7) Place the cookie on a parchment lined cookie tray and sprinkle tops with sugar. Bake at 425 F for 7 minutes. Remove to cooling rack for cooling and enjoy!

  • This recipe makes about 30 cookies. It is easily doubled to make a larger batch.

  • For thicker cookies, don't roll out as thin.

  • You don't need to flour your surface to roll them out. The oil and molasses keeps them from sticking to the surface. Adding extra flour will change the texture of the cookie.

  • Be careful not to over bake, they burn easily.

Resting Molasses Cookie Dough

When I first started making these cookies, I thought I knew better than my grandmother so I skipped the 1-hour waiting. What a mess! The 1-hour waiting allows the baking soda to do its job and for the ingredients to set together well. You'll laugh at my cookie-cutter when I tell you that I use the ring to one of my canning jars to cut my cookies.

Thanks again for allowing me to share these family memories with you. I hope you and your family enjoy these cookies together over the holidays. Remember, I am always here to help you along on your journey, in any way I can .

Safe and Happy Journey,

Rhonda and The Pack


The New Old-Fashioned Farmer

Rhonda CrankWe call ourselves New Old-Fashioned Farmers. Why, you ask? I'm so glad you did. We call ourselves this because we farm the way my grandparents taught me, like their parents taught them, in manner that is, since we farm in a modern, tech filled world. Balance is the key to life. We have found a balance that works for us between the old ways of my great-grandparents and grandparents and the modern tools available to us.

When our grandparents and great-grandparents were young and gardening, they didn't have some of the concerns we have today. Their seeds were natural, organic seeds just because that's what they planted, those are the seeds they harvested, and the cycle repeated itself. They would never believe the things that we have to face or make decisions on. Like planting non-GMO, organic, heirloom seeds; how to fertilize organically; how to enrich stripped soil that has been abused; or even how much we want to depend on the grid; how much technology do you want on your farm ... on and on we could go.

Early Morning In Garden 

Every farmsteader/homesteader, whichever you prefer, has to find the balance for themselves, their farm, their family. Some try to say that you have to meet certain standard to be able to call yourself a farmsteader/homesteader. This is just simply not true.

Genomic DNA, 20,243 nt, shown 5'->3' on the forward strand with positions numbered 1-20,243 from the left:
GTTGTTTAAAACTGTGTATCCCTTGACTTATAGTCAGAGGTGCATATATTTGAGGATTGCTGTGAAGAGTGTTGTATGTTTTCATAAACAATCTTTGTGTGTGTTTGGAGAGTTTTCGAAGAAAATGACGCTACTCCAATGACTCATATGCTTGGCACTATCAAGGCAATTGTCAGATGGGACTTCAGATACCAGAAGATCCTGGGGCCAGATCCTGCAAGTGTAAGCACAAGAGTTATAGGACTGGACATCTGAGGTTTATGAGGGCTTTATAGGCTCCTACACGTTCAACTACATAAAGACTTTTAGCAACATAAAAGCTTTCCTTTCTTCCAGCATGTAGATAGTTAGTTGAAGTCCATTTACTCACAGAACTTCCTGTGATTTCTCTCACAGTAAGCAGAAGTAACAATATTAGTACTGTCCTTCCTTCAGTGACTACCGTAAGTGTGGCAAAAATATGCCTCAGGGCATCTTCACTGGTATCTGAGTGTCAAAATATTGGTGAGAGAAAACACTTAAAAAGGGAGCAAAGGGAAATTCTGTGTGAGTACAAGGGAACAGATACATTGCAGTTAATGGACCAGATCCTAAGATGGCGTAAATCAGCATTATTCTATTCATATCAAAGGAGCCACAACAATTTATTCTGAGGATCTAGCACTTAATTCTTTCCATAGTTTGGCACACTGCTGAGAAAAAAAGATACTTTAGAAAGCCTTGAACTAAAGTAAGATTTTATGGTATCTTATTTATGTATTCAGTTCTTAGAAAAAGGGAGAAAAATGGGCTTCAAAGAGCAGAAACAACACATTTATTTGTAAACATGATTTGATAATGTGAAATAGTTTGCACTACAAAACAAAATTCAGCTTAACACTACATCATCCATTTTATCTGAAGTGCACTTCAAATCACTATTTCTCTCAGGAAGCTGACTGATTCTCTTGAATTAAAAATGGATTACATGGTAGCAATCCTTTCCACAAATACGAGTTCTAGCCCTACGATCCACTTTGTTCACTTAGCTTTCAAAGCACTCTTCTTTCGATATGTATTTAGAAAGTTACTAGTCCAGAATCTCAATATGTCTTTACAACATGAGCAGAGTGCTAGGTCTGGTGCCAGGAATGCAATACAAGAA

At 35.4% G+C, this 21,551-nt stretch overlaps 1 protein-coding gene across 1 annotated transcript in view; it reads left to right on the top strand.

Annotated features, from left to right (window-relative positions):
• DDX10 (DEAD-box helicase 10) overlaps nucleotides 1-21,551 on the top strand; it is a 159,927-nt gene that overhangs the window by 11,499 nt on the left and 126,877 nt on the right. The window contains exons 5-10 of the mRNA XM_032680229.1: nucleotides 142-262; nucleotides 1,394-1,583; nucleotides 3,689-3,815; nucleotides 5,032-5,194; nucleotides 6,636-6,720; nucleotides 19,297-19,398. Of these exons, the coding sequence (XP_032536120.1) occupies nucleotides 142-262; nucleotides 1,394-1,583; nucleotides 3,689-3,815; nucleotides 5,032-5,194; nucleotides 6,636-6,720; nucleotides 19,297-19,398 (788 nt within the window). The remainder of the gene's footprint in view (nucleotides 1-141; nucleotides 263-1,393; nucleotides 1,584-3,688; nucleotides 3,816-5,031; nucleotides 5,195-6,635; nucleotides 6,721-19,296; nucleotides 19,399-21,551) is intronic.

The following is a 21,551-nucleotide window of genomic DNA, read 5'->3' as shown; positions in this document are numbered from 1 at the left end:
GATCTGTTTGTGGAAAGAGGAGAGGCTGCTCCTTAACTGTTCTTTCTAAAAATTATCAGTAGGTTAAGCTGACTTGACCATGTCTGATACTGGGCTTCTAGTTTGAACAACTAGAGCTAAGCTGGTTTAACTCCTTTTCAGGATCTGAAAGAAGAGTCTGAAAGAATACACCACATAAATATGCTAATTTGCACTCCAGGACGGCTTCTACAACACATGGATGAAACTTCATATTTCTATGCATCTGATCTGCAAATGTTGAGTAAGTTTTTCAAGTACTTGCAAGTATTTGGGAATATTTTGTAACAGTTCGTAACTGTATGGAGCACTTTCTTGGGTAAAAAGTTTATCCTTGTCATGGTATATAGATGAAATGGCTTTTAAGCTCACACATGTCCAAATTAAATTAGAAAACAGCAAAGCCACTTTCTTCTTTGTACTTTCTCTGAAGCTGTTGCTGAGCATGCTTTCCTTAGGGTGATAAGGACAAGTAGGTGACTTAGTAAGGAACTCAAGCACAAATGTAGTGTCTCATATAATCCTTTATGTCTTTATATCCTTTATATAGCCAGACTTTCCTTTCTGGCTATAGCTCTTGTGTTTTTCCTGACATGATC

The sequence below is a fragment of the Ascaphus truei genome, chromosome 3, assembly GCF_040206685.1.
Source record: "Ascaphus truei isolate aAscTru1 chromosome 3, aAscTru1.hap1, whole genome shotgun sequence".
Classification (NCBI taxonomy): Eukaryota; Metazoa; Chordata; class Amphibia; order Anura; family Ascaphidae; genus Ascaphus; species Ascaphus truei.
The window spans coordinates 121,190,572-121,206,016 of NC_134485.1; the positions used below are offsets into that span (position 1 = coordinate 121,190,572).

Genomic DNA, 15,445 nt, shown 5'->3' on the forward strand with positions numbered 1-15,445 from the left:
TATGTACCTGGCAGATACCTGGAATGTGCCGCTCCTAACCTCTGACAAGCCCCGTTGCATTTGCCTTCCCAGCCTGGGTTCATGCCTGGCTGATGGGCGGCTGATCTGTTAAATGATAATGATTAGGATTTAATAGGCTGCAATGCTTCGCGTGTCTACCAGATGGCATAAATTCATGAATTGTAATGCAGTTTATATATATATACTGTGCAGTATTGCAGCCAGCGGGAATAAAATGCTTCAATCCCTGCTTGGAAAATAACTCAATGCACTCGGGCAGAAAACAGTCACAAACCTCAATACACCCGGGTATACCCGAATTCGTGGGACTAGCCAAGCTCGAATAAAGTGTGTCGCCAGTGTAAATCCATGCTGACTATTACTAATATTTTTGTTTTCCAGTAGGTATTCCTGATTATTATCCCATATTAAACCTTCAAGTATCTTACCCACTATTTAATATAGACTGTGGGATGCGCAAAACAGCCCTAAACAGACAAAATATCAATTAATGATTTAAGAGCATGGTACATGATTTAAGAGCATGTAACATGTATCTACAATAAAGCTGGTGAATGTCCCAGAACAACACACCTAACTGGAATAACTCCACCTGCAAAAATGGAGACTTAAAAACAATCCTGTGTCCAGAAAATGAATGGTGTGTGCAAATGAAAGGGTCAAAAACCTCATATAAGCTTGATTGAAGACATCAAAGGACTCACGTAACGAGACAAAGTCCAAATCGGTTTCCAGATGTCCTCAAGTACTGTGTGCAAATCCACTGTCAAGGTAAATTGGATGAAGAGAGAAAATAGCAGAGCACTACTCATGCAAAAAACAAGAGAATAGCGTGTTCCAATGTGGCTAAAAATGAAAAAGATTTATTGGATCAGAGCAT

Some of us, and I often wish I was one of them, are completely off-grid. They live and work the way people did 75 to 100 years ago. You won't read much about them because, well, they're off-grid.

Some are like me, in the middle. We use the same farming principles that our grandfathers did, while using tools like planters, chainsaws, wood splitters, broadforks and others they did not have available. Yet we do this with common sense and a goal of self-sufficiency while being stewards of our land, not possessors and users. We prefer to use the old timers' ways of fertilizing and soil maintenance. It works, it is good for the food, good for the soil, and good for us!

Chainsaw We Use on Farm 

There are still those others who use every modern convenience available to them. They use heavy equipment, technologically wired devices, and are heavy grid feeders. While they are the polar opposite of the off-griders, no one can say they are wrong for farming their way.

One of the most remembered things my grandfather taught me is, "There's as many ways of gettin' a farm job done as there's farmers. Ya gotta be willing to listen, help, and learn from 'em, even if it's just to see what not to do." He enjoyed coming to our farm and driving the "big" tractor. He never used a tractor on his farm. He preferred his mules and oxen. He did use a power saw, a rototiller, and in the 1960s he started using some sort of welding system. No one in the family remembers exactly what it was, but I do remember it used a large tank and we were never allowed to touch it.

Papa Training Oxen